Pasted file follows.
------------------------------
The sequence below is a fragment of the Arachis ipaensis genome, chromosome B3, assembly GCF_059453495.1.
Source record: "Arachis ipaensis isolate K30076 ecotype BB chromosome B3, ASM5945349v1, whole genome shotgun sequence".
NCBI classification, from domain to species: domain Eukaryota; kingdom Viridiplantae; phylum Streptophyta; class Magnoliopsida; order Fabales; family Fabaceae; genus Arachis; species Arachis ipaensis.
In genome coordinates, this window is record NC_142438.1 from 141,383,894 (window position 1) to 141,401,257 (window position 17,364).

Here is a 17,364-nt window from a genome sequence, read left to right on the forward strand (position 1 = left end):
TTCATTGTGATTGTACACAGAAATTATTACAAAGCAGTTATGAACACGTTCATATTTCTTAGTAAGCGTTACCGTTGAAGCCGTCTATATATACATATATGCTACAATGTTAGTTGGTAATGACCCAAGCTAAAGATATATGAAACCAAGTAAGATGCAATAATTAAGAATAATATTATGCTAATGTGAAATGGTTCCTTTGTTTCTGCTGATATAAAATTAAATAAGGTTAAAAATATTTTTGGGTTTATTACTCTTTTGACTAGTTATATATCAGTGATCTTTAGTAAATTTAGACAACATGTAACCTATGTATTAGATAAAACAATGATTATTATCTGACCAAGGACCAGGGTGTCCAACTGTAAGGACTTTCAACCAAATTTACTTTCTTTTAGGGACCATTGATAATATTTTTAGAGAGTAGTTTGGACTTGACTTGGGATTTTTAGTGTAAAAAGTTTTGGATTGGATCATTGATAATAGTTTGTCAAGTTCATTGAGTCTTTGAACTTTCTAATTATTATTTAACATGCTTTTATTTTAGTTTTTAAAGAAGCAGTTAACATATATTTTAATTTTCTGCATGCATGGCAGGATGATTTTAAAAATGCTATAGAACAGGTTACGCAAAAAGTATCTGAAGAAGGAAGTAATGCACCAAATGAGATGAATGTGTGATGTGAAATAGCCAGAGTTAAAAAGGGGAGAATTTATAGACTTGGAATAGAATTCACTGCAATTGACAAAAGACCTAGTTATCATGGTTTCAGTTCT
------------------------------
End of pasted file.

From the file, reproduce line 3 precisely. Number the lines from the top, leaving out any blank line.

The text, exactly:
NCBI classification, from domain to species: domain Eukaryota; kingdom Viridiplantae; phylum Streptophyta; class Magnoliopsida; order Fabales; family Fabaceae; genus Arachis; species Arachis ipaensis.